Woody in Rome

If it’s Woody Allen, it’s probably worth the price of the ticket. A few random ideas, thrown together in what looks like a haphazard way, produces a worthwhile few minutes of either pastiche or comic genius in “To Rome With Love”. An American architect, revisiting his old stamping grounds, mentors a young and rather naïve version of himself – or is it himself – with girl trouble. The young man’s live-in girlfriend warns him about the impending arrival of her old chumlet, the overwhelmingly attractive, self-absorbed, absolutely believable (if you’re twenty) pseudo-intellectual who is coming to stay and with whom he inevitably and temporarily falls in love. She, on the other hand has a meagre clutch of one-liners from Pound, Kierkegaard and Camus, amongst others, that she drops like landmines on demand.
A pair of  honeymooners meeting the relatives stumble upon alternative partners one of whom – quite accidentally – resembles Gina Lollobrigida and sells her body for a living while his other half gets lost on the way to the hairdresser and finds herself a whisker away from seduction by a prominent, toe-curlingly lecherous actor.  Stuffy provincial relatives not amused.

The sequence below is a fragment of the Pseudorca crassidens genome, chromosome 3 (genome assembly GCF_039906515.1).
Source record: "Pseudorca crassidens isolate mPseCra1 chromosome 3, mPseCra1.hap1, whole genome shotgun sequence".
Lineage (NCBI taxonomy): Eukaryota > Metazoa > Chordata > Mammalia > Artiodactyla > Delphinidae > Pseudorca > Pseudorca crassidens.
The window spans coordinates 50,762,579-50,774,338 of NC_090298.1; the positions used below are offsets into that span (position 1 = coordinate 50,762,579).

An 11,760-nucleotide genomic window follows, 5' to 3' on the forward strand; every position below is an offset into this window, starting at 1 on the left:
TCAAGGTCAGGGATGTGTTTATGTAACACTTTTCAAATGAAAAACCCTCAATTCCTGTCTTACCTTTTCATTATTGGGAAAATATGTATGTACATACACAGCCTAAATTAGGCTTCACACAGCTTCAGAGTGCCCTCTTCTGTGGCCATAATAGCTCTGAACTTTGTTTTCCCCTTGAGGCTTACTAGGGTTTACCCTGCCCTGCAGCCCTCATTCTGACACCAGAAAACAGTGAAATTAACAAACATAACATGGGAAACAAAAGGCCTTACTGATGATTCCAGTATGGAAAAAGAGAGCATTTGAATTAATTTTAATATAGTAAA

An opera director, consumed with angst and hypochondria was pastured into retirement for attempting to stage ‘Rigoletto‘ with a cast of white mice, is in Rome with his psychiatrist wife – no prizes for casting here – and discovers in his prospective son-in-law’s mortician father a sensational singing voice, which, alas, only works for him when taking a shower. A performance of Rigoletto where the male lead is encapsulated naked in a shower cubicle, soaping himself with a loofah required the ultimate sacrifice in good sportsmanship.
A very ordinary office worker suddenly finds himself a celebrity for no discernible reason whatsoever, much like Paris Hilton who is famous for being famous. Cameras and press follow him everywhere, imploring his views on how he likes his breakfast toast, buttered or unbuttered, amongst other things, all hideous and banal.
Do all the plotlines finally and cleverly converge? Er, no. A cast of caricatures with the chemistry of everyone’s eccentricities and beautiful Roman backdrops keep things moving. Worth seeing, of only for the fact that many the characters have a habit of hanging around like friendly ghouls in one’s subsequent consciousness. 
So much for my little excursion into Art,  I’m off to decalcify the taps. Attaching vinegar-filled condoms overnight works well, one finds.

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